China has withdrawn an oil rig from contested waters a month earlier than initially expected after its presence set off deadly protests in Vietnam -- a move welcomed in Washington.
The energy company behind the project however said that it had finished the drilling "as planned" and China reiterated its claims in the South China Sea.
China's official news agency Xinhua said the giant rig would be withdrawn to the area of Hainan island.
Relations between Vietnam and China plummeted when the rig was moved near the Paracel Islands in the South China Sea in May.
Beijing and Hanoi are embroiled in a bitter territorial dispute over claims in the area. There have been repeated skirmishes between dozens of Chinese and Vietnamese vessels since the rig was deployed, along with a wave of deadly anti-Chinese riots in Vietnam.
"The mission has been completed smoothly as planned, and oil and gas has been discovered," said a statement from China National Petroleum Corp posted on its website late Tuesday.
"The data collected will be analysed and a decision made on the next step."
The statement did not give any indication of the quality of the reserves or how they could be exploited. China previously said the drilling would continue until August 15.
Beijing's claim to almost all of the South China Sea is disputed by several of its Southeast Asian neighbours.
Foreign ministry spokesman Hong Lei on Wednesday reiterated Beijing's stance that the project had taken place within China's "inherent territory".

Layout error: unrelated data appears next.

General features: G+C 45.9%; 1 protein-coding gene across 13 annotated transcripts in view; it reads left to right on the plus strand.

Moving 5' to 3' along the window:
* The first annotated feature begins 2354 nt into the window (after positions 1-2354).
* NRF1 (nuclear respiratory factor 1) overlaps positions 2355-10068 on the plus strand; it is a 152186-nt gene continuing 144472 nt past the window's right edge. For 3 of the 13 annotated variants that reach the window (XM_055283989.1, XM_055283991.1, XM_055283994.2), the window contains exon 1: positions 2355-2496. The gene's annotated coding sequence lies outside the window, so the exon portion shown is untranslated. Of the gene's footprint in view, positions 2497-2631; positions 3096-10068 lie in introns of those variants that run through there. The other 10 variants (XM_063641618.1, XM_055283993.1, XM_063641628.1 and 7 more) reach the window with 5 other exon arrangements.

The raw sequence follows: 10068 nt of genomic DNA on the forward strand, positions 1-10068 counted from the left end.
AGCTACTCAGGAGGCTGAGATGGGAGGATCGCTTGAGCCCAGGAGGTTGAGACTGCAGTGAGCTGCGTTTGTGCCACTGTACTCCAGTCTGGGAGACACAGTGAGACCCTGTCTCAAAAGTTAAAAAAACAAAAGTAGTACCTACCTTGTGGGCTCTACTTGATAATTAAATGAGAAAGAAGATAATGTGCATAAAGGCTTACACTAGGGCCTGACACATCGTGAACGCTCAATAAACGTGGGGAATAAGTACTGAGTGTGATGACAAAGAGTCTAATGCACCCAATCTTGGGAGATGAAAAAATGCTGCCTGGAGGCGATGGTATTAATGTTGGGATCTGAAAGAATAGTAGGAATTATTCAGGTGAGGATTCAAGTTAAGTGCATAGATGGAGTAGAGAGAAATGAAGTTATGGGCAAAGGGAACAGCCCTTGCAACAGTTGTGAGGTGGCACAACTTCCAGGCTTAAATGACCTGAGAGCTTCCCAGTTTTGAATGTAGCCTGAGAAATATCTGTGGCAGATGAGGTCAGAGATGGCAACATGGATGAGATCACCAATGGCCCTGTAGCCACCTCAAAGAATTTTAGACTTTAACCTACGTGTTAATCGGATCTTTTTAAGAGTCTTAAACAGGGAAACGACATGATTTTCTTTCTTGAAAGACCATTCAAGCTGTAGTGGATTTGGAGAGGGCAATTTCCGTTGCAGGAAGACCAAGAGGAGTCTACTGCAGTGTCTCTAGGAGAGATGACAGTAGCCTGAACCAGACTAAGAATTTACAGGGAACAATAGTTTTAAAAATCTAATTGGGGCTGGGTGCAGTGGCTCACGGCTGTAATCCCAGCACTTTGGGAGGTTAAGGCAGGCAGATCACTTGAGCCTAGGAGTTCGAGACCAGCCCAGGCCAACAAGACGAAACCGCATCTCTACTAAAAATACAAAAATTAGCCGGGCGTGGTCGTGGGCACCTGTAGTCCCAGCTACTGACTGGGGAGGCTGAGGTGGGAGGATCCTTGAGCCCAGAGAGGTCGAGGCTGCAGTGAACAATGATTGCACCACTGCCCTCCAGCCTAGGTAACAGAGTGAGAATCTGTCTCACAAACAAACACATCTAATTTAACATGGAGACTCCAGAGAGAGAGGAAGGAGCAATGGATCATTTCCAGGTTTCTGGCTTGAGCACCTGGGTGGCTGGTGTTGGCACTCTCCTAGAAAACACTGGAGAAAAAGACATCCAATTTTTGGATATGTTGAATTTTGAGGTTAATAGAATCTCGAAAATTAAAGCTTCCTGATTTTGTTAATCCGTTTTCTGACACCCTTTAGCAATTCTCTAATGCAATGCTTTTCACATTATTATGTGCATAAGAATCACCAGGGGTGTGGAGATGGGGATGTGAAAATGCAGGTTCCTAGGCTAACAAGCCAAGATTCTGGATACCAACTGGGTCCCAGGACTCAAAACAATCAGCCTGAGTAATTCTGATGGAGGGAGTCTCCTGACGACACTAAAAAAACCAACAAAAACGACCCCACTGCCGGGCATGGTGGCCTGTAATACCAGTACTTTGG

"China strongly opposes Vietnam's irrational disruptions and has taken necessary security measures to ensure the operation," he added.
Vietnam's foreign ministry spokesman Le Hai Binh hit back, labelling the project as "completely illegal".
"Vietnam wants to use friendly negotiations to resolve disputes in the East Sea," he told AFP, referring to the South China Sea by its Vietnamese name.
"To create a peaceful, stable environment in the East Sea, Vietnam requests that China not bring the (rig) -- or any other oil rig -- back to this area or into any other part of Vietnam's territorial waters."
The United States, which has repeatedly voiced concern over rising maritime tension in Asia, described China's step as a move forward.
"We welcome China's announcement," State Department spokeswoman Jen Psaki told reporters.
"We support relevant parties adopting a voluntary freeze on provocative unilateral actions," she said.
Secretary of State John Kerry had called for a freeze on moves that contribute to tensions during talks earlier this month in Beijing.
Psaki stopped short of linking China's move to US diplomacy but said that Kerry had voiced his concerns to Beijing on the rig.
Meanwhile, Chinese state media reported that 13 Vietnamese fishermen detained in late June and earlier this month had been "deported" back to their home country.